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Forget the legacy of Enron and the shadow that it cast over utilities and corporate America as a whole. Today, utilities have managed to return to their more conservative, buttoned-down ways-and that’s benefited their stocks, says Joe Sterling, a portfolio manager for the investment firm American Century. Sterling specializes in the sector that includes power companies, natural gas pipelines, and telecommunications firms. Generally, he says, post-Enron, power companies have returned to focusing on their core competency.
In real numbers that translates into a healthy performance for the sector. Even during a tumultuous summer that saw the S&P 500’s gain for the year whittled down to just under 2% by late August, the Dow Jones utility index rose 8.3% during the same time.
Historically, electric, gas, and telephone company stocks have been viewed as reliable investments that actually thrived in uncertain, volatile markets. Their revenues were steady and profits were set by state regulatory agencies. Regulation made the utilities easy to track and surprise-free for investors. While utility shares couldn’t boast blazing growth or rapid price gains, they did offer investors a dependable stream of income in the form of predictable dividends.
The $460 million fund Sterling co-manages, American Century Utilities (BULIX), was up 11% through late August. Over the past five years, the fund has had an average annual total return of 17.7%.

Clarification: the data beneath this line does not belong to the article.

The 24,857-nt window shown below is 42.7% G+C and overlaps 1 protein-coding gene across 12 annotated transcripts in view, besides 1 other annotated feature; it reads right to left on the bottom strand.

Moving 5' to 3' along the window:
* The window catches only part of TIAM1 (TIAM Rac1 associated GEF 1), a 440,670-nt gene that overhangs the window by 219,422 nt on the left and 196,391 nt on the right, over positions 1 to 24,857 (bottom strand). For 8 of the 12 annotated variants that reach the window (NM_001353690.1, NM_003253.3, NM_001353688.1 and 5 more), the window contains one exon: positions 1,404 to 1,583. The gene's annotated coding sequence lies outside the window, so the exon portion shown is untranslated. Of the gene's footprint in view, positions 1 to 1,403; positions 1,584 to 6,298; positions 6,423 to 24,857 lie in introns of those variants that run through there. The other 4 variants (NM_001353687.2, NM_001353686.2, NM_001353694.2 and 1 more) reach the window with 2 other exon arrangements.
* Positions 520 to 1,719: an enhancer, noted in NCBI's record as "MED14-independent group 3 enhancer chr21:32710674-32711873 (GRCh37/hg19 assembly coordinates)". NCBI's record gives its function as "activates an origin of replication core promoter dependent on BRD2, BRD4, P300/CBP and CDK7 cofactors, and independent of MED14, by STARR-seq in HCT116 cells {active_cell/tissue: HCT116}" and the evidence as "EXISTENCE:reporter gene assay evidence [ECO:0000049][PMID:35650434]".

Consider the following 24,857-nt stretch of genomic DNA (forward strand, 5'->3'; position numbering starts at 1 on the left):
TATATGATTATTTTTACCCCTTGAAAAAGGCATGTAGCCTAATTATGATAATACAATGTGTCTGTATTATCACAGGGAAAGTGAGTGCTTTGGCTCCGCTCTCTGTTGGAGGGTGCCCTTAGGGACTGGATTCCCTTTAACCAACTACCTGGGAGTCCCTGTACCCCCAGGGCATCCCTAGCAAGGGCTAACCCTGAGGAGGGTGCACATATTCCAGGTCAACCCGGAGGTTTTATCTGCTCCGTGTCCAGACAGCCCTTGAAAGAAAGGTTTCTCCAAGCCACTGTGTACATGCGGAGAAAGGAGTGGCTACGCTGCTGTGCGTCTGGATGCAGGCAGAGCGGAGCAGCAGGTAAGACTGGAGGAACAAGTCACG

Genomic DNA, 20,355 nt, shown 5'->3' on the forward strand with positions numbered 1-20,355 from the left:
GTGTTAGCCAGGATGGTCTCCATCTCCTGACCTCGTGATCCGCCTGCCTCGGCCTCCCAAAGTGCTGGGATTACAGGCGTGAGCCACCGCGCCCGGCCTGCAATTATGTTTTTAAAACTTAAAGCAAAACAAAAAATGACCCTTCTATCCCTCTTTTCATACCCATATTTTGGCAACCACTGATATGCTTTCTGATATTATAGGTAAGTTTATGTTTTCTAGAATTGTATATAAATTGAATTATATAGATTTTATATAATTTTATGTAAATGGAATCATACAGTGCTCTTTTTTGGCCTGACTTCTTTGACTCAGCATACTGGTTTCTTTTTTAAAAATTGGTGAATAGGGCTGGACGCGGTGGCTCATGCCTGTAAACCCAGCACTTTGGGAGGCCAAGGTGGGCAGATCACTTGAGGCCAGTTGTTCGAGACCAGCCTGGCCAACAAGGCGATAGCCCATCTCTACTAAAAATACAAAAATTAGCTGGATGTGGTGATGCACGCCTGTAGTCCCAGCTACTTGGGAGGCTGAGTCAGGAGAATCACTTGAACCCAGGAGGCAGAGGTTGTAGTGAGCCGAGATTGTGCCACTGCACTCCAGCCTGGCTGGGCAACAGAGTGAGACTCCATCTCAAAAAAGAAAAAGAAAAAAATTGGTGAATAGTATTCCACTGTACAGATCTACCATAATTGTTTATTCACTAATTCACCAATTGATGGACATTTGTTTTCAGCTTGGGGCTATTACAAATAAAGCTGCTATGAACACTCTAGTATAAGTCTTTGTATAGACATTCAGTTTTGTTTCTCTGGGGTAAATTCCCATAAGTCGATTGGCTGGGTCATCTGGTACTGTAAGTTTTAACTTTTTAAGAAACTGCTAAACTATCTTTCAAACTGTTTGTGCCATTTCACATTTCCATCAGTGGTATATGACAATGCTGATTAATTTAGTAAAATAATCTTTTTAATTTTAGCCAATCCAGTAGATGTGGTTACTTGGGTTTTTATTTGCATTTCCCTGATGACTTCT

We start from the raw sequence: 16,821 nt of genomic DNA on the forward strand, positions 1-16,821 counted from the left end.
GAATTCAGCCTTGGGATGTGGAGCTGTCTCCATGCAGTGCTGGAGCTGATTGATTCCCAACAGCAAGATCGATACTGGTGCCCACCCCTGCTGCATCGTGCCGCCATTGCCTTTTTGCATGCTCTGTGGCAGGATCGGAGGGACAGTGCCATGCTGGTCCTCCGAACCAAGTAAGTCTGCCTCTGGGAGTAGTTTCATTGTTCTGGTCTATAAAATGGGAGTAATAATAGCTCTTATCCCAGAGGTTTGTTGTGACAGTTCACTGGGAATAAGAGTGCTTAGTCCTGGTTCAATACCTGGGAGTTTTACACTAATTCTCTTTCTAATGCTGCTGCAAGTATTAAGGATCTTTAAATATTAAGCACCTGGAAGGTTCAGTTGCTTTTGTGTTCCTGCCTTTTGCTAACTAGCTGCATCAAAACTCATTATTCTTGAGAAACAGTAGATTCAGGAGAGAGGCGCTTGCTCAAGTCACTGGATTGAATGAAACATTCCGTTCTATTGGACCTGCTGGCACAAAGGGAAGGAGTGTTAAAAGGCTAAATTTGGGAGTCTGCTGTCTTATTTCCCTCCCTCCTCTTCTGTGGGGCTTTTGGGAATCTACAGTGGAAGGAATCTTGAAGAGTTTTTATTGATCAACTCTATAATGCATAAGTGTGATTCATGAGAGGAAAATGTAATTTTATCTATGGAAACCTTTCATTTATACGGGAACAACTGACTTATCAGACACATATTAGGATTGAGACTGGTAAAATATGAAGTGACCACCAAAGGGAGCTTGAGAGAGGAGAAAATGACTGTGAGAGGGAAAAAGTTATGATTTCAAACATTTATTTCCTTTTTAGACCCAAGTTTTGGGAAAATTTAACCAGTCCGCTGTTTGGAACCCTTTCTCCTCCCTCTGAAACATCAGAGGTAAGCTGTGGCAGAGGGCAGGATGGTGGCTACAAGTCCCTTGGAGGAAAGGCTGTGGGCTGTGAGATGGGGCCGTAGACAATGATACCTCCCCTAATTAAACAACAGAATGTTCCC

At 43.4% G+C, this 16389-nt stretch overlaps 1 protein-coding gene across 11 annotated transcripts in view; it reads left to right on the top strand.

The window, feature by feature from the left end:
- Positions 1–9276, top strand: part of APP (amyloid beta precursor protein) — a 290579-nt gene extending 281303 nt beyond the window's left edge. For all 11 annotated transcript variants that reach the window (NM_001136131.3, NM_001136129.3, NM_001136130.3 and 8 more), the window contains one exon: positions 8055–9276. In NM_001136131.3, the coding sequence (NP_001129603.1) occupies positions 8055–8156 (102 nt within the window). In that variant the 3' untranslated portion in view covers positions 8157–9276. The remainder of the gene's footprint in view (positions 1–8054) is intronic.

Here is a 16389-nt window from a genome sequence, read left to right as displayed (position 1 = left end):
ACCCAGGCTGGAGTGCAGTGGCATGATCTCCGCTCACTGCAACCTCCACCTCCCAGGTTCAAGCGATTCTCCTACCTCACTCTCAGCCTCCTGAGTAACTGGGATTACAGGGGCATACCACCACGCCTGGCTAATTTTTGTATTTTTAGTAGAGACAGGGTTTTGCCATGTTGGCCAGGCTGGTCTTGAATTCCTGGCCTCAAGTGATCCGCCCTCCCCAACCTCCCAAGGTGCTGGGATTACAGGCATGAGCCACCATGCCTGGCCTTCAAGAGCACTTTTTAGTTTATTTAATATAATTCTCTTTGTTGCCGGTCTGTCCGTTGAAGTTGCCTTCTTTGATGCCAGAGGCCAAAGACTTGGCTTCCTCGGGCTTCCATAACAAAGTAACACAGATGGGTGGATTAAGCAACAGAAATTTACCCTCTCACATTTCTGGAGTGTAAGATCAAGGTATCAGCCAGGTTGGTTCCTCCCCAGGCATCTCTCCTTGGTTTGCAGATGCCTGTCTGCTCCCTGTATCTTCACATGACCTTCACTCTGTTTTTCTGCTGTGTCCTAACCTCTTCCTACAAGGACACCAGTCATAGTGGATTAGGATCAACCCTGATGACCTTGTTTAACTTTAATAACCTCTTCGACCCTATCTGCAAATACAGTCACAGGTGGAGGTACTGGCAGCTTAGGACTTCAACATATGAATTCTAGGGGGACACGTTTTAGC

How are electric utilities faring?
Across the country, this seems to be a very good time. We look for average earnings growth of between 8% and 12% annually over the next three to five years.
Internally, companies began to focus on repairing and strengthening their balance sheets-something that makes the industry seem all the more attractive at a time when corporate junk bond debt and subprime mortgage problems have investors feeling jittery. Meanwhile, demand for power continues to grow at about 2% to 3% a year nationwide.
How do the numbers stack up for stocks in the sector?
Presently, after the nice run the group has enjoyed, dividend yields are in the 3.2% range-they were as high as the double digits when utility stocks were at their lows in 2003. At the same time, some stocks are hovering near full valuation. That said, there is still reason to believe that some members of the group are poised for positive price movement. Historically, the utility group has benefited when interest rates drop because its combination of a reliable dividend yield and potential stock price gains seems very attractive.
Electric utility shares are up. Is there one with more upside potential?
In power generation, we like PG&E Corp. (PCG), the Northern California utility that owns Pacific Gas & Electric. The company came out of bankruptcy a few years ago and now enjoys solid earnings growth-we project about 8% a year over the next five years. Regulators in California learned a lesson from the state’s energy crisis early this decade, and PG&E has been able to boost generation capacity and efficiency in return for increases in its rate base-the incremental price increases that the company can charge for energy
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